Christian Life

By: Fr. Seraphim SlobodskoyRead time: 4 mins3881 Hits

Christian Life

By Fr. Seraphim Slobodskoy

Genuine good Christian life may be led only by those who have faith in Christ and who strive to live by this faith; that is, those who by their good works fulfill the will of God. Good works are an expression of our love, and love is the foundation of all Christian life. God is love; and he that dwelleth in love dwelleth in God, and God in him (John 4:16). For God so loved the world, that He gave His only begotten Son, that whosoever believeth in Him should not perish, but have everlasting life (John 3:16). Thus God by this act revealed His love to mankind.

Love which is not accompanied by good works is not true love, but is merely lip service. That is why the Word of God says, Faith without works is dead (James 2:20). The Lord Jesus Christ Himself said, Not every one that saith unto Me, Lord, Lord, shall enter into the Kingdom of Heaven (Matt. 7:21). For we are his workmanship, created in Christ Jesus unto good works, which God hath before ordained that we should walk in them (Eph. 2:10).

Furthermore we have received from God special means for discerning good deeds from evil. The means are the internal law of God, or conscience, and the external law of God, or the His commandments of God.

The word conscience denotes the internal, spiritual strength of a man, or the manifestation of the soul of a man. The conscience, as the internal law of God (“voice of God”), is present in every person.

The conscience is the internal voice which tells us what is good and what is evil, what is proper and what is improper, what is righteous and what is not. The voice of the conscience obligates us to do good and to shun evil. For every thing good the conscience rewards us with internal peace and calm. For everything wrong, incorrect, improper, or evil, the conscience judges and punishes so that a person acting against the conscience feels himself in moral discord, tormented by pangs of conscience.

But the conscience, as the spiritual strength of a man, requires development and improvement along with the other spiritual faculties of a man, namely, with his mind, heart, and will. The mind, heart, and will of man have become darkened from the time of Adam and Eve. From that time the voice of conscience has been shown to be weak and insufficient as a manifestation of spiritual strength. If man does not develop spiritual strength in himself, then the internal voice of conscience in man falls asleep by degrees and dies, as in a “man without conscience.”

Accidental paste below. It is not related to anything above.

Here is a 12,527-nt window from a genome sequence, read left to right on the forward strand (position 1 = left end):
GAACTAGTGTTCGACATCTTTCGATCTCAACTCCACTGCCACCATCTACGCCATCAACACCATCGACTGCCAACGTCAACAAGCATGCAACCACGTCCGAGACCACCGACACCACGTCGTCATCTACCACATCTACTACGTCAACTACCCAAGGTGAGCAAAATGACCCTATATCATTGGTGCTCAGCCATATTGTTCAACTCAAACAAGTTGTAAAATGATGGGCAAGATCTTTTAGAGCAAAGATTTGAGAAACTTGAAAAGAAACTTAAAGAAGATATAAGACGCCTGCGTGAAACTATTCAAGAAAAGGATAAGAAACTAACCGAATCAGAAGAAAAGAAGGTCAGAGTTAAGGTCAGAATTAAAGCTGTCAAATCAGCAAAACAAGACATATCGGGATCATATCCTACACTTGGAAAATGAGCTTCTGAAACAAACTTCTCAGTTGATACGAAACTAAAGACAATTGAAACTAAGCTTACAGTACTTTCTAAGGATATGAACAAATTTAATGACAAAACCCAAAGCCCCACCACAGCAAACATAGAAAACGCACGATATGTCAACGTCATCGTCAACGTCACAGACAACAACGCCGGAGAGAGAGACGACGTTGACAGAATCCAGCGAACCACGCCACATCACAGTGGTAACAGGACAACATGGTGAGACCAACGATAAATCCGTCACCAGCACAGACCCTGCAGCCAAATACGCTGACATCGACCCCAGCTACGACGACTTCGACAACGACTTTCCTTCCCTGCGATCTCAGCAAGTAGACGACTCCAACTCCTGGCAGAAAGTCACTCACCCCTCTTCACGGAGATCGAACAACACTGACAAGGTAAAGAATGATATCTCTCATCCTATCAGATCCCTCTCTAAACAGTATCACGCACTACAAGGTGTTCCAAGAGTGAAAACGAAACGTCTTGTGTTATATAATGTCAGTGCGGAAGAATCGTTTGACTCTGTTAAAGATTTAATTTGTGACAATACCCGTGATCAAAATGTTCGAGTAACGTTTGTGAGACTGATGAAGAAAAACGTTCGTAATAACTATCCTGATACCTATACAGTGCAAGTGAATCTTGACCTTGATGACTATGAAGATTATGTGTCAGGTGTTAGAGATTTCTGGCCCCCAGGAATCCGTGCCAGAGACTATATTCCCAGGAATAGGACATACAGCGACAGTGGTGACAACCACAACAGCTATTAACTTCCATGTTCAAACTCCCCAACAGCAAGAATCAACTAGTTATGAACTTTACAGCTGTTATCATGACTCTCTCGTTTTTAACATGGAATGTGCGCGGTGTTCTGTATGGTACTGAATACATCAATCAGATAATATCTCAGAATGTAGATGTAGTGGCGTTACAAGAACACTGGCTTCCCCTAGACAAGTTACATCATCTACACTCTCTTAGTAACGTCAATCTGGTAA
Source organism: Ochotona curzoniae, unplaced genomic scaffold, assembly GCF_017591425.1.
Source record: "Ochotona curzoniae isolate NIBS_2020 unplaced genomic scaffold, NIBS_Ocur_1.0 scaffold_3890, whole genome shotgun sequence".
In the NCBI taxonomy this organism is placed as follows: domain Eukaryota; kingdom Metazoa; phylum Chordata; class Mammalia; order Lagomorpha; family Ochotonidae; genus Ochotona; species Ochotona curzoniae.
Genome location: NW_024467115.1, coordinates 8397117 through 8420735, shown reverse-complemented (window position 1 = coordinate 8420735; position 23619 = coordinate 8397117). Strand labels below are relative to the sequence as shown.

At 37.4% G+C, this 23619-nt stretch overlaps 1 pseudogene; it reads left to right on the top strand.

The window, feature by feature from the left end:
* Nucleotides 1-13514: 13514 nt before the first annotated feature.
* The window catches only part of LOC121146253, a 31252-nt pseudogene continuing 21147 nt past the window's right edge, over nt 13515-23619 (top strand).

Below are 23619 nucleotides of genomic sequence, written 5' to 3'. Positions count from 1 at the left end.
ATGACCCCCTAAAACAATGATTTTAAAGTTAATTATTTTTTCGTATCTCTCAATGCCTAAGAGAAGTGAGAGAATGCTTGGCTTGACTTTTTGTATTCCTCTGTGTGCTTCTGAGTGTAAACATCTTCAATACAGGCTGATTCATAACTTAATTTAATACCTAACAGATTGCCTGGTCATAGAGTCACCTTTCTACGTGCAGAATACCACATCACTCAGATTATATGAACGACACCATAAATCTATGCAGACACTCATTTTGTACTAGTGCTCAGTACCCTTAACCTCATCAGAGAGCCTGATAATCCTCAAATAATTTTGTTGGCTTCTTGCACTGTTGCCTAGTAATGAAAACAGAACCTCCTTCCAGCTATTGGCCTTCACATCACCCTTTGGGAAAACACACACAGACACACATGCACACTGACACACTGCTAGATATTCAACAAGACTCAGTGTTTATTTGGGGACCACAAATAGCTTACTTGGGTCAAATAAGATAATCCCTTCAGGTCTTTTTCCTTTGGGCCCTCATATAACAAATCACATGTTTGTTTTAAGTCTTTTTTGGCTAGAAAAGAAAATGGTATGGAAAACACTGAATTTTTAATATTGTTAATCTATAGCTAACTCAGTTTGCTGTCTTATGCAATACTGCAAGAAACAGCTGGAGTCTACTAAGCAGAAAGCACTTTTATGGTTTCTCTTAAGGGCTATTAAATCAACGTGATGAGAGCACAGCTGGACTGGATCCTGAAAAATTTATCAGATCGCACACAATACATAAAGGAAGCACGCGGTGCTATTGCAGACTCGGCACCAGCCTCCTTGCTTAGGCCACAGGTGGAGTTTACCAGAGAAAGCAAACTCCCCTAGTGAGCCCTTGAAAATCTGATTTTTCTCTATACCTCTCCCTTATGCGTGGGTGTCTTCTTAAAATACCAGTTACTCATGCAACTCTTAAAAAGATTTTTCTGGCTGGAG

From this it is clear that the internal law of conscience alone is not enough for man. Even in Paradise God revealed His will to the first people. It follows that in order to exist in an innocent, righteous state, it is necessary for a man to have the external law from God. Even more so is it needed as a result of the fall from Grace.

In order that man would always remain in “fear of his conscience,” the Lord God gave us the external law, the commandments of God.

This law was given in its simplest form in Old Testament times, when Moses received the Law on Mount Sinai. The most important Ten Commandments were written on two stone tablets. These commandments were made more profound and lofty in the Saviour’s Sermon on the Mount, in His nine points known as the Beatitudes. But the Lord also confirmed that the Old Testament Ten Commandments were to be known and fulfilled.

The Saviour said, Think not that I am come to destroy the Law, or the prophets: lam not come to destroy but to fulfill (Matt. 5:17).

When a young man asked, Good Master, what good thing shall I do, that I may have eternal life? — the Lord answered right away, // thou wilt enter into life, keep the commandments (Matt. 19:16-17).

However, the Lord taught that these commandments, according to His interpretation, must be kept to a high degree of perfection. Thus, the Lord Jesus Christ suggests that believers should not only shun transgression of the Law, but should not even think about it or desire it, thus requiring from them a more clean heart.



(from: The Law of God

by Fr. Seraphim Slobodskoy)